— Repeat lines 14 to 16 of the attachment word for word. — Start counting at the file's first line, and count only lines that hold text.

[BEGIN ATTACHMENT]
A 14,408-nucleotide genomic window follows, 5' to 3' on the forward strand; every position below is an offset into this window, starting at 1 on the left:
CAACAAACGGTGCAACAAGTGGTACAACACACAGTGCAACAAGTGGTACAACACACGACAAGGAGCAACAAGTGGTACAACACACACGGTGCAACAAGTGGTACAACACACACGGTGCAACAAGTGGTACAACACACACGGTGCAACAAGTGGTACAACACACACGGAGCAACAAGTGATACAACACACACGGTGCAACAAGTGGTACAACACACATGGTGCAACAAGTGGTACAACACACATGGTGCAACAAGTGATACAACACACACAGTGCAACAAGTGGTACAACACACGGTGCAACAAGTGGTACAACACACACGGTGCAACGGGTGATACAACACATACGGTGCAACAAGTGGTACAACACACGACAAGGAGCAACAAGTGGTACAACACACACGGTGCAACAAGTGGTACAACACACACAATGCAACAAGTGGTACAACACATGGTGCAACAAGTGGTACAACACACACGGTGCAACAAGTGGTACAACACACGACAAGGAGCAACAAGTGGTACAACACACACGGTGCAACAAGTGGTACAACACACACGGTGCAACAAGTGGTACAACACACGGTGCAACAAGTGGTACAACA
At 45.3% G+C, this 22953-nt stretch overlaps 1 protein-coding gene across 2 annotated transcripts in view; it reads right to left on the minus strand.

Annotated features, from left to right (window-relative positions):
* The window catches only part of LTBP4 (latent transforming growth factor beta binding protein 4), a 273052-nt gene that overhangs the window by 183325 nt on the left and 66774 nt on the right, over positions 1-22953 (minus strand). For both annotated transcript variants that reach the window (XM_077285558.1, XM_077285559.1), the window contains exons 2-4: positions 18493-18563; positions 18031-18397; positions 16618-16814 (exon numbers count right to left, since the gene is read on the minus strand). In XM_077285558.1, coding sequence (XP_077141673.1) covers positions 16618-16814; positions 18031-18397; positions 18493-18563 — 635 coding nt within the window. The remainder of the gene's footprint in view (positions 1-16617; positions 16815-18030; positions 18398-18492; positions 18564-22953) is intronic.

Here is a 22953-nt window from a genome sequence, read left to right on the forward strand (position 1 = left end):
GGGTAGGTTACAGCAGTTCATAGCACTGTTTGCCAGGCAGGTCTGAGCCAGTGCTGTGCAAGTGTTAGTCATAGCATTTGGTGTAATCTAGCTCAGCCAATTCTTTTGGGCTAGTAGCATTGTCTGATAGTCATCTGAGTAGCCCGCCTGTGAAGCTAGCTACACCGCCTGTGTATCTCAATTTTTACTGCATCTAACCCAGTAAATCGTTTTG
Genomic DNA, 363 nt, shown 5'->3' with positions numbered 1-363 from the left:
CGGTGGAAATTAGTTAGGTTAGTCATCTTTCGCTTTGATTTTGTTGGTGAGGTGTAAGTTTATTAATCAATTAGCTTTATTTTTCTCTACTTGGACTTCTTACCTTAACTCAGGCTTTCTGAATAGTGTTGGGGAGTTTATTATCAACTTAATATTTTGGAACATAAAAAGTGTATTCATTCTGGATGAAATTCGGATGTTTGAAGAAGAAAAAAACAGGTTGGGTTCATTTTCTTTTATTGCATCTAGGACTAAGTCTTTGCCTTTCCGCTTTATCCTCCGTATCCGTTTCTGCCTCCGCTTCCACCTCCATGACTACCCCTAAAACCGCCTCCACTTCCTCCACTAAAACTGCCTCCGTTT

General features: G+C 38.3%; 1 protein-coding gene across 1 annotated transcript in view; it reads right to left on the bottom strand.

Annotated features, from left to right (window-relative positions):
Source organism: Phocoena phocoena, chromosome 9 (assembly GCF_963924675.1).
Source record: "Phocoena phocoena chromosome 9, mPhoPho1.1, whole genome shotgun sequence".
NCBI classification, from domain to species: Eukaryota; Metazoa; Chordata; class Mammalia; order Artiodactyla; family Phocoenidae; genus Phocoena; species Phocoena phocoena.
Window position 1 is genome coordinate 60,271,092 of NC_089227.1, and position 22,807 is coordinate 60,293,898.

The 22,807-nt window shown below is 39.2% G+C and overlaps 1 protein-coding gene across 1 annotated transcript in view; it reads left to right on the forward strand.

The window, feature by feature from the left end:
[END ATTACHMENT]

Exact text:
NCBI classification, from domain to species: Eukaryota; Metazoa; Chordata; class Mammalia; order Artiodactyla; family Phocoenidae; genus Phocoena; species Phocoena phocoena.
Window position 1 is genome coordinate 60,271,092 of NC_089227.1, and position 22,807 is coordinate 60,293,898.

The 22,807-nt window shown below is 39.2% G+C and overlaps 1 protein-coding gene across 1 annotated transcript in view; it reads left to right on the forward strand.